As an inventor, he's the main name (though with significant help and industrial design by others) behind the iMac, iPod, iPad, iPhone - all dominant leaders in their respective sectors.
It's curious that you'd put Larry Ellison's achievements above all of that.
I'd be willing to bet that the Amazon guy might end up on this list if current trends continue, as continued Amazon success might have the hollowing-out impact of Wal-Mart. And you missed the point I was trying to make. Jobs is different because he actually saw the product as more than a dollar sign. His "score" was lower because of this, but we're all applauding his decision tonight.
And I don't count the computer or consumer electronics field as the best source of inventors. The latter, in many ways, is noise. The true inventions of the former occurred outside our date window (transistor, IC, microprocessor, ...) To me, inventions like PCR, medical/biology/chemistry/computer syntheses or vaccines are better, more significant inventions.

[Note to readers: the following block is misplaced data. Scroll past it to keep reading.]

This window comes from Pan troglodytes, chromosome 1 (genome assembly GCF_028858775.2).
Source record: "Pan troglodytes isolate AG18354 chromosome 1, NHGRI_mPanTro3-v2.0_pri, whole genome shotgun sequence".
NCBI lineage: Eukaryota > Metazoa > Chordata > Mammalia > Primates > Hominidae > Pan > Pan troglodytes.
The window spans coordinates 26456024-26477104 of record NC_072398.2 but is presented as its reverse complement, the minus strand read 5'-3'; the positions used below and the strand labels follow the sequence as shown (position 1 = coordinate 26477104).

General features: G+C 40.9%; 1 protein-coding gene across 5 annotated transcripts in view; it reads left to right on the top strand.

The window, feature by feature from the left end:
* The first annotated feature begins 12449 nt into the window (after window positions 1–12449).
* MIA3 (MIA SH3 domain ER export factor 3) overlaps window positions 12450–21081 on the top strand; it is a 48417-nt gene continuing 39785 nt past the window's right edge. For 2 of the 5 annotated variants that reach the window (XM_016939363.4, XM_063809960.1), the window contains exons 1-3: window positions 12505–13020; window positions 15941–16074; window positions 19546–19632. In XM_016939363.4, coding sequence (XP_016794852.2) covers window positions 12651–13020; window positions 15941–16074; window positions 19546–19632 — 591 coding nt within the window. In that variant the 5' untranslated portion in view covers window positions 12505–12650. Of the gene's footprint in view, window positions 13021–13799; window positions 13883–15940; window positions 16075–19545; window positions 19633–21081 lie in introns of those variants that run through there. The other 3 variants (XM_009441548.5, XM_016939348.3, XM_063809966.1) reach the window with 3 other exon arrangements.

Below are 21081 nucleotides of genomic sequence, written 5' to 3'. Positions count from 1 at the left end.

Hell, Sony broke the ground with the Walkman. Roddenberry thought up the iPad in a way. But, again, Jobs had taste and he made sure (a) we knew that and (b) his products were intended to be more than revenue streams.
As a postscript, I suspect there's far, far more businesses sitting on piles of Oracle software than they'd like (but they're stuck and getting nailed for it).